How to be part of the New Evangelization – for educators and for all who are interested in a formation in beauty; and for those who want to contribute creatively to a culture of beauty and abundance – teachers, artists, entrepreneurs, parents…
I am pleased that my book, the Way of Beauty – Liturgy, Education and Inspiration for Family, School and College is now out and available from Angelico Press.
In the book, I describe how a true Catholic education is both a program of liturgical formation and an inculturation that aims for the supernatural transformation of the person so that he can in turn transfigure the whole culture through the divine beauty of his daily action. As Pope Benedict has told us, there is no human activity, no matter how mundane, that cannot be enhanced by this formation in beauty. Such enhanced activity then resonates in harmony with the common good and, through its beauty, draws all people to the Church — and ultimately to the worship of God in the Sacred Liturgy.
The Way of Beauty will be of profound interest not only to artists, architects, and composers, but also to educators, who can apply its principles in home and classroom for the formation and education of children and students of all ages and at all levels — family, homeschooling, high school, college, and university. You can order from the Angelico Press website here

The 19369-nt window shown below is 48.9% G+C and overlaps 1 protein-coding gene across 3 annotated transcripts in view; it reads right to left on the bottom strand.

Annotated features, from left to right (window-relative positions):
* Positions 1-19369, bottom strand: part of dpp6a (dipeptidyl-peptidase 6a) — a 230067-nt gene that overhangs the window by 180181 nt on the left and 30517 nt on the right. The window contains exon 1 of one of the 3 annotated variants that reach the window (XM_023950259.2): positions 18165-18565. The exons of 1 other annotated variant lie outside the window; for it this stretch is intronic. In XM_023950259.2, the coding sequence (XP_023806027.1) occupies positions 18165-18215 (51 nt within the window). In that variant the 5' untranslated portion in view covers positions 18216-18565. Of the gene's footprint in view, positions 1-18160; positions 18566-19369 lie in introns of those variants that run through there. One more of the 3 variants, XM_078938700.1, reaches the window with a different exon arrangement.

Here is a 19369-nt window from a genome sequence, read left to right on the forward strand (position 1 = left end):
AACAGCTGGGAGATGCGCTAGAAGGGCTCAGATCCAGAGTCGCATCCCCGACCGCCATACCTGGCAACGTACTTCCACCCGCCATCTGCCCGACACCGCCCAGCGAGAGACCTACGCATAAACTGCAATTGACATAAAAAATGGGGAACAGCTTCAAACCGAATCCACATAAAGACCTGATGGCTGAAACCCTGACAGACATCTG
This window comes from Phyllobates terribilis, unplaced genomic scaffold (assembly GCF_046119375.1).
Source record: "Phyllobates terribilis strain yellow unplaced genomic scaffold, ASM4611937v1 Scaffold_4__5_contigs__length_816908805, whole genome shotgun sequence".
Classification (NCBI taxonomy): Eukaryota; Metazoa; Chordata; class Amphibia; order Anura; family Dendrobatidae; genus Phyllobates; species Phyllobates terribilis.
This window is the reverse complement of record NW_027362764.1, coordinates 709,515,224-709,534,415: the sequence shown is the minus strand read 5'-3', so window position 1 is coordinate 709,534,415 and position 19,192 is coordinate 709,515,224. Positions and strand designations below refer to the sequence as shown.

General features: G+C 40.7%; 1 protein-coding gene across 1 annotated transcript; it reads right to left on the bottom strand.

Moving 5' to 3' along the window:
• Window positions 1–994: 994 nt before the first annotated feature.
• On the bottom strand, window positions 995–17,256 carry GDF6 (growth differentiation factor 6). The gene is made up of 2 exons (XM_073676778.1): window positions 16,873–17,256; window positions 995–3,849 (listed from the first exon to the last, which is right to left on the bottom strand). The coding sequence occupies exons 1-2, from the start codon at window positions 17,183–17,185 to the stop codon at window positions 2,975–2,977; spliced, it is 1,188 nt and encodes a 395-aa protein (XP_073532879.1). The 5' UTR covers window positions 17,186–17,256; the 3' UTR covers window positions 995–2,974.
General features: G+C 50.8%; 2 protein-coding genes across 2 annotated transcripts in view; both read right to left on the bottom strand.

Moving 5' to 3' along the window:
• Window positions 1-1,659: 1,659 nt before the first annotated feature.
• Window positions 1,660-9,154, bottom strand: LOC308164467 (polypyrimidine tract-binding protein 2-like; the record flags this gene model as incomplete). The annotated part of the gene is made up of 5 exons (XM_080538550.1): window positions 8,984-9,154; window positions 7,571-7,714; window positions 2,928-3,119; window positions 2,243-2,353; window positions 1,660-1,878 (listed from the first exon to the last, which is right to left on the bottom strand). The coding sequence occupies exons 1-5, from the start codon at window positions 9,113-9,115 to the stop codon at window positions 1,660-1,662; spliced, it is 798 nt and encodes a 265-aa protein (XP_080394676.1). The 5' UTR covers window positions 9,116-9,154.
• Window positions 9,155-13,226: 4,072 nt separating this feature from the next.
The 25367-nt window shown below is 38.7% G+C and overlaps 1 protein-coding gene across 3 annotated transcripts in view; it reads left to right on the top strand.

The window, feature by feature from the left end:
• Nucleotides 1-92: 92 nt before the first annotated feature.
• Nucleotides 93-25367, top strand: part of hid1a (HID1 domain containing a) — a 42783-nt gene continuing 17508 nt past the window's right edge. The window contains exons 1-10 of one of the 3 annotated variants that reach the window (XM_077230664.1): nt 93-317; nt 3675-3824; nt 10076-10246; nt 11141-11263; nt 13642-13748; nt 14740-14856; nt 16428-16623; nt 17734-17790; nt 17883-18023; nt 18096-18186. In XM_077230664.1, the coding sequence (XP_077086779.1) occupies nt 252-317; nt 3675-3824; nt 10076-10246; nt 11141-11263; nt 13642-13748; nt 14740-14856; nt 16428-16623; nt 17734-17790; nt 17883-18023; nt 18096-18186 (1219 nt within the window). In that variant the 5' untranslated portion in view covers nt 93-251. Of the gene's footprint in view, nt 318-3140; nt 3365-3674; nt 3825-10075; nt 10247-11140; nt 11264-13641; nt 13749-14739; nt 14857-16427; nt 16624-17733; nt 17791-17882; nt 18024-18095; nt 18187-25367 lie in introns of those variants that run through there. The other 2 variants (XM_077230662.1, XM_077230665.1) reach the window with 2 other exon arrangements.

Praise for the Way of Beauty:
“Since the good, the true, and the beautiful are a manifestation of the Trinity, it is always a grievous fault to leave beauty out of any discussion of the relationship between faith and reason. This being so, I am thrilled at the way David Clayton illustrates how beauty stands in eternal communion with the good and the true.”
—JOSEPH PEARCE, Aquinas College
“In spite of the great proclamation that the sacred liturgy is the font and apex of all we are about as Catholics, fifty years after the Council we still seem far from seeing and living this truth in all its fullness. Drawing upon years of experience as artist and teacher, David Clayton thoroughly unpacks this truth and shows, with an impressive range of examples, how it can and should play out every day in our schools, academic curricula, cultural endeavors, and practice of the fine arts. His treatment of the ways in which architecture, liturgy, and music reflect the mathematical ordering of the (Read More)